- Defense Secretary Leon Panetta says Afghan progress is due to U.S. sacrifices
- Panetta says Hamid Karzai should express "his thanks for the sacrifices"
- Karzai drew the ire of Panetta with complaints about the U.S. fight on terror
- The United States is not doing enough to fight terror in Pakistan, Karzai says
The U.S. defense chief called on President Hamid Karzai to thank Americans for the sacrifices of those who fought and died in Afghanistan rather than level criticism at the United States.
Secretary of Defense Leon Panetta's comments Friday followed accusations by Karzai that the United States is not doing enough to fight terror in neighboring Pakistan.
Karzai also said the United States is failing to supply Afghan forces with weapons it needs to fight insurgents.
"Look, we have made progress in Afghanistan because there are men and women in uniform who have been willing to fight and die for Afghanistan's sovereignty," Panetta told reporters shortly after landing in Lima, Peru, for a meeting with Latin American defense officials.
"Those lives were lost fighting the right enemy not the wrong enemy, and I think it would be helpful if the president, every once in a while, expressed his thanks for the sacrifices that have been made by those who have fought and died for Afghanistan, rather than criticizing them."
The sharp reaction from Panetta, a rare public dressing down of the head of a country, came a day after Karzai accused the United States and NATO of attacking insurgents in Afghanistan rather than targeting the support they receive from Pakistan.
"The U.S. and NATO should go to the places where the roots of terrorism exist. They are saying one thing but acting contrary to that," Karzai said at a news conference in Kabul, according to CNN affiliate Tolo TV.
Karzai also threatened to turn to Russia and China among others if the United States did not supply Afghanistan with equipment needed to fight the insurgency.
"I asked the U.S. government to equip our air force with weapons, intelligence and transport planes -- we still haven't received a response from them," he said. "Our discussions will continue next week as well, and if they show no interest in this, we will decide whether to purchase from Russia, China, India or any other country."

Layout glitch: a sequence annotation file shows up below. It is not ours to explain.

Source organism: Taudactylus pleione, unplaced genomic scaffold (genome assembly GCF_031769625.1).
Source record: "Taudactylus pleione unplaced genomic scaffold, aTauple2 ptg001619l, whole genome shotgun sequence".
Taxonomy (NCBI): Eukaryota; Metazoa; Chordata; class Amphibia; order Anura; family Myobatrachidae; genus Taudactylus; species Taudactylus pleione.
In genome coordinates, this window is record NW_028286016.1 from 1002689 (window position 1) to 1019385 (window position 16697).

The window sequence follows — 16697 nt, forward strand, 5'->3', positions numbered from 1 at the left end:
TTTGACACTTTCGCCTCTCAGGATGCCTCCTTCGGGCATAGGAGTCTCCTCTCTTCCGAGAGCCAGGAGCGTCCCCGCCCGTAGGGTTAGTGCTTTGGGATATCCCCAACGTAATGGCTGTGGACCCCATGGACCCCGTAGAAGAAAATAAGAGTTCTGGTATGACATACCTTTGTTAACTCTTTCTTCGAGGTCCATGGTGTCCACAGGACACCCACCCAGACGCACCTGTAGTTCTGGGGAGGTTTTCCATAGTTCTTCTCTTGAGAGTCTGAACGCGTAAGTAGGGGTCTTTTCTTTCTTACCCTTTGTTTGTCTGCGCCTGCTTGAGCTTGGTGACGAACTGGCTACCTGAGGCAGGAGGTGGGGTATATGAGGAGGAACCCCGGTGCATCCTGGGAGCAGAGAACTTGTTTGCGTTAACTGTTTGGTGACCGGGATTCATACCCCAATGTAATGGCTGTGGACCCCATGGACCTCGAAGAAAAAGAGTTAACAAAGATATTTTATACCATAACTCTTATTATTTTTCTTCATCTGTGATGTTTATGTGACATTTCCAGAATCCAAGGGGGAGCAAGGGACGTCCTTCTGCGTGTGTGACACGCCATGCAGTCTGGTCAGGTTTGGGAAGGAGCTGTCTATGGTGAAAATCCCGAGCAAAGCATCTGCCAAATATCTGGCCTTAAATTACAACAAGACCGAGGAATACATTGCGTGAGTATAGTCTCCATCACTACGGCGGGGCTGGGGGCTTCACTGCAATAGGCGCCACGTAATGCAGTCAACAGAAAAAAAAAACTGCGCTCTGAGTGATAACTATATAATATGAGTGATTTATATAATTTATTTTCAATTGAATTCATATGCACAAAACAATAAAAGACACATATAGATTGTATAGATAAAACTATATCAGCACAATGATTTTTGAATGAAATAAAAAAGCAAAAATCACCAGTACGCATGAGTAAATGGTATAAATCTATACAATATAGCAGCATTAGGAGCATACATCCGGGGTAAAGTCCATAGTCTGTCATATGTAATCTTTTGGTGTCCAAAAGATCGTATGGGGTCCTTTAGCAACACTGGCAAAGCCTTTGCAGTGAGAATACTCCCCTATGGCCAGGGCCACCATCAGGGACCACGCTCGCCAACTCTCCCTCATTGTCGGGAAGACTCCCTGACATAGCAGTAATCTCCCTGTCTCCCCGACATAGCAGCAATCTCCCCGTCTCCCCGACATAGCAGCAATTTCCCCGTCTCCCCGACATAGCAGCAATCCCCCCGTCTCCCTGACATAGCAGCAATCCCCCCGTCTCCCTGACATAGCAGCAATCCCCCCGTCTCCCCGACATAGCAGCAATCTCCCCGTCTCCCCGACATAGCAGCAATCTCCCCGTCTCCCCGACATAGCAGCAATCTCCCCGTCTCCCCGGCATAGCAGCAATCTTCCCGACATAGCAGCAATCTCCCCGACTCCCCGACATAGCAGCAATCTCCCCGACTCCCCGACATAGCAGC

Karzai's criticism of the United States come as relations between Kabul and Washington have steadily eroded in recent months, pushed in part by the accidental killing of civilians and the U.S. military's refusal to surrender a number of prisoners to Afghan control.
Tensions have been further exacerbated by attacks against coalition troops by Afghan troops or insurgents disguised in security uniforms that have left dozens dead.
The timing of Karzai's criticism comes as the United States surpassed a military casualty milestone last month, with more than 2,000 U.S. troops killed in the 11-year war.
Karzai laid some of the blame on the United States for the shelling of Afghanistan's eastern border provinces by insurgents inside Pakistan, saying his forces were not sufficiently equipped to respond and the United States should have stepped up.
"According to the Afghan-U.S. strategic pact, the U.S. is committed to defend Afghanistan against any such foreign threat until the Afghan forces find the ability," he said. "We asked them several time but they never accepted that these attacks were occurring."
Panetta said the United States remains committed to timetable to withdraw American combat troops from Afghanistan by the end of 2014.